Monday, February 22, 2016

What Do Those Living Outside the U.S. Think About What Is Going on Here?

Monday greetings to all.

This weekend marked yet another senseless tragedy here in the United States, the apparent random shooting of six people in Kalamazoo, Michigan.

I often wonder what my brothers and sisters living outside the United States think about what goes on in our country, especially all these mass shootings.

I remember well visiting the wonderful city of Saskatoon, Saskatchewan nearly each year in the early part of this century. Each time I visited I stayed at the Mother House of an order of Ursuline Sisters. I remember their keen interest in American politics. When George Bush was elected to a second term, I was with the sisters just a few short weeks after the election was "decided" by the courts. One of the elderly sisters questioned me at breakfast, "Jerry, how is it that you voted Bush in again?" Without engaging in a political debate, I simply said, "Sister, I exercised my constitutional right and I cast my vote a few Tuesday's ago; for that I am grateful. I have only one vote." It amazed me how engaged these elderly women were with the political system here in the United States.

As the current election season unfolds, I wonder what my Canadian friends, and those from around the world who follow this blog, think of what's happening in the United States right now. Just driving into work this morning and listening to the results of the recent caucus and primary, my carpool colleague and I wondered aloud how a certain candidate continues to garner support.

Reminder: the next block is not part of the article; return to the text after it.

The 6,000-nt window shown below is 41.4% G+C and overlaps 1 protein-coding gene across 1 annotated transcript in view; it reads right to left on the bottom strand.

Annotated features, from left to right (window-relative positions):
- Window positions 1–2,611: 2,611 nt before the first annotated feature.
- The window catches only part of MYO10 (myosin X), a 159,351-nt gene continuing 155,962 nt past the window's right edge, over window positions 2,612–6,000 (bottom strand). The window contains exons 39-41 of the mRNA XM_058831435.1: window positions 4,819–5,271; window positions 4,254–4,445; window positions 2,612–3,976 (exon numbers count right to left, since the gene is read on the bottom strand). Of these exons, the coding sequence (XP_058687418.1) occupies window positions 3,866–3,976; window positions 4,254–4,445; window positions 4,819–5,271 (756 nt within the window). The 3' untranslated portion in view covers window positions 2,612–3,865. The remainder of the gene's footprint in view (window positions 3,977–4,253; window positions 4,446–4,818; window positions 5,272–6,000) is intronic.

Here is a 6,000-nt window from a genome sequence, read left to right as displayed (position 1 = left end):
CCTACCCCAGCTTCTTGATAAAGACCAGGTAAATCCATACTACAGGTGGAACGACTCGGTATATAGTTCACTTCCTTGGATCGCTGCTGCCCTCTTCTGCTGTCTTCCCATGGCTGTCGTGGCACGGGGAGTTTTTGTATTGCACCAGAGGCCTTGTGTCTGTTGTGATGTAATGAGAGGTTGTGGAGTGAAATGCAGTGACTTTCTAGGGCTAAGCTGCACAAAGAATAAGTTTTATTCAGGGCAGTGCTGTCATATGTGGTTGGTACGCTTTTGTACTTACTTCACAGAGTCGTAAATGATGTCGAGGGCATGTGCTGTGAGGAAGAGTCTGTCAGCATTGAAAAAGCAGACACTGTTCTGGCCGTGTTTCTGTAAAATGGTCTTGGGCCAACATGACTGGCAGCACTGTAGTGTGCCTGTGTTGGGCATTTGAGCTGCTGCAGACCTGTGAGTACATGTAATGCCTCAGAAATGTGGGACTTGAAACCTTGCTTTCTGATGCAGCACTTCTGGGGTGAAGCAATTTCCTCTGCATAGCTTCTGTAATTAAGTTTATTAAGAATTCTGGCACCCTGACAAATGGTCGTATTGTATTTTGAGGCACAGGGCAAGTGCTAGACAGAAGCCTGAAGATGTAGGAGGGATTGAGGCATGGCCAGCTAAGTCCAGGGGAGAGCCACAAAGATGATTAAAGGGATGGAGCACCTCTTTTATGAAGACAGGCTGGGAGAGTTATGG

By the way, I am counting myself with Pope Francis, who said that those who build walls instead of bridges are simply not Christian.

As you know, I usually stay away from political topics here, but just had to wonder this morning . . .

Gotta sing. Gotta pray.

1 comment:

Jen said...

I am Canadian and to be 100% honest, it boggles my mind how American politics works. I cannot even begin to fathom how a certain candidate is getting so much support and why (it seems) people aren't putting a stop to it. The fear that people must have to embrace such rhetoric is scary indeed. It makes me feel powerless on how to stop it.

A friend of mine is Muslim and lives in SC. His daughter, age 6, has nightmares because of what she has seen in the media and what it may mean for her.

It makes me think of what the world must have been like in Europe in the 1930s and it makes me ill to think of our world going through that experience again.

My prayers seeem so ineffective, but oh so important at the same time.